It’s not a secret that we’re coming off of a great year for the stock markets. The Dow Jones Industrial Average was up 25%, the S&P 500 19.5%, and he tech heavy NASDAQ saw 28% gains in 2017i1. That’s the 21st best year of the 118 recorded since 19002. And it’s not just here. Japan, Europe, Emerging Markets and the All Country World Index were up just as much as the Dow. But if anything proves the old adage “What have you done for me lately”, it’s the stock market.
So, what’s ahead for investors in 2018? Most prognosticators think it’s more of the same but less. The factors that drove the markets higher in 2017 are still in place, but probably won’t have the same impact as last year. The global economy is the strongest in years, corporate earnings are outstanding, there’s full employment for the first time since 2007, and the new tax cuts that have been aimed at our corporations specifically, will benefit stocks as well.
Now, you need to be careful about blindly trusting market analysts. The consensus prediction of 16 major Wall Street firms finds the S&P 500 only up 6.75%3 for 2018. Considering the S&P was up 2.60%4 last week you would hope it makes it. But remember last year the analysts predicted a 5.5% S&P gain for 2017 and they were off by over 14%5
If you don’t take the word of the prognosticators, you might look at historical returns. The Stock Traders Almanac’s research has uncovered what they call the January Barometer, and it found that so goes the market in January, so it goes for the year. Since 1950, the Barometer has been right 87%6 of the time. If you can’t wait for the end of January, you can use their January Effect. The Effect looks at the markets close on the 5th trading day of the year and if the markets are up those five days, they will be end the year up 83.3%7 of the time. The 5th trading day was last Monday and found both the S&P and the Dow up strongly for the year. And an 83.3% success ratio is great in the investing world.
One other thing that the Almanac looks at are presidential cycles and their influence on the markets. Usually, the first two years of a president’s term are abysmal for stocks, and 85%8 of market gains are made in the last two years. And it’s pretty easily explained. Incumbent administrations do everything in their power to stay in power. That means making the economy look good at election time and putting off unpopular decisions until after the votes are counted.
There are a few negatives for the market however. One, stocks are expensive. The Shiller Cyclically Adjusted P/E (CAPE) Ratio; which is based on inflation adjusted earnings for the last ten years, is at the second highest level ever9. Yet even Yale economist Robert Shiller himself tells us the CAPE works best on long term returns, not short -term swings. While the current level of CAPE suggests the next ten years will be rough, it doesn’t tell us when to expect a serious decline.
Another area of concern is that the Bull market is long in the tooth. Starting in March 2009, this is the second longest Bull in history10. But Bull markets don’t die of old age and they don’t die because they’re expensive. Their departure is usually the result of downturn in the economy, a significant rise in interest rates or an outside shock to the market. Over the course of 2018, the economy might slow but not dramatically. The Fed is planning on raising rates three times by a quarter percent each, but that still means a historically low 2-2.25%11. Then that leaves an outside shock like a North Korea incident of which the odds are low.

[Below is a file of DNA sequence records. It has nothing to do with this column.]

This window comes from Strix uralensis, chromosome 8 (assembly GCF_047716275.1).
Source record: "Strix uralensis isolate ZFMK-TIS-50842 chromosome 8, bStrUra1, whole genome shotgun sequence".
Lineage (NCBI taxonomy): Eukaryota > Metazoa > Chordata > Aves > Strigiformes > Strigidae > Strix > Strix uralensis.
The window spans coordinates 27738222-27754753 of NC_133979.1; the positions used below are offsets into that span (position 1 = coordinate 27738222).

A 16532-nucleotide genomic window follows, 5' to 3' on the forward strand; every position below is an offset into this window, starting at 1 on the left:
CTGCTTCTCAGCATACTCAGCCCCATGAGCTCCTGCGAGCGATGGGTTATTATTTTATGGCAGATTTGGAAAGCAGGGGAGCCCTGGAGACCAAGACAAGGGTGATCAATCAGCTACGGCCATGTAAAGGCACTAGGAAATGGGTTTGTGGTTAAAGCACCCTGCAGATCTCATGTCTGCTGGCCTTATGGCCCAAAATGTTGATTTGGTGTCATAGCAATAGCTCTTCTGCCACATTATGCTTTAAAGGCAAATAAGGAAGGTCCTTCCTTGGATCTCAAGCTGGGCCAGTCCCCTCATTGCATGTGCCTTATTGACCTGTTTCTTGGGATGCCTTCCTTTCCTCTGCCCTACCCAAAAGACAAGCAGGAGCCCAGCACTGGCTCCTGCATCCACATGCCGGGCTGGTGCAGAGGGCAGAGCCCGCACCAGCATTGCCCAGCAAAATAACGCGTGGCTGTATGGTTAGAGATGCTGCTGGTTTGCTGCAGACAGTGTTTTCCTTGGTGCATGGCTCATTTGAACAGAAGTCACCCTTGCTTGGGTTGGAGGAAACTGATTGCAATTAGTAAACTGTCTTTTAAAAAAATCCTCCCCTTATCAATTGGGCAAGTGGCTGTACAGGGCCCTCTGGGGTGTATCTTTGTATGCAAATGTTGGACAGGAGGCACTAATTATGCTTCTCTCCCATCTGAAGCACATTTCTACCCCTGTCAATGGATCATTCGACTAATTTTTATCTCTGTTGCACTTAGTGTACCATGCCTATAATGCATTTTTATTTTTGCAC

So, while I might take some money off the table, I’d stay invested. Sectors that could outperform are Trump Trades. Financials, especially banks, will benefit from the tax cuts. The Materials and Energy sectors will do well if infrastructure spending takes hold. The Technology and Consumer Discretionary12 sectors have led the markets for the last five years and could again.
And remember, a great year is followed by a good year most of the time.
Until the next time, we’ll watch your money.
Nicholas W. Bertell ChFC®, AIF®
Financial Advisor / Accredited Investment Fiduciary
Redwood Coast Financial Partners, an independent firm with securities offered through Summit Brokerage Services Inc., member FINRA/SIPC. Advisory Services offered Through Summit Financial Group Inc., a Registered Investment Advisor. Advisory services also offered separately through Redwood Coast Financial Partners, a Registered Investment Advisor. All information herein has been prepared solely for informational purposes, and is not an offer to buy or sell securities. The information in this article is not intended as tax or legal advice. Certain Statements contained within are forward looking statements including, but not limited to, statements that are predictions of or indicate future events, trends, plans or objectives. Undue reliance should not be placed on such statements because, by their nature, they are subject to known and unknown risks and uncertainties. The Standard & Poor’s 500 index are an unmanaged group of securities considered to be representative of the stock market in general. It is not possible to invest directly in an index.
1.Wall Street Journal, December 30, 2017
2.The Bespoke Report, Everything Investors Must Know About the Markets in 2018, Paul Hickey et.al.
4. Wall Street Journal, January 6, 2018
5. The Bespoke Report, Everything Investors Must Know About the Markets in 2018, Paul Hickey et.al.
6. Stock Traders Almanac 2018, Jeffrey A. Hirsch & Yale Hirsch, Wiley
10 The Bespoke Report, Everything Investors Must Know About the Markets in 2018, Paul Hickey et.al.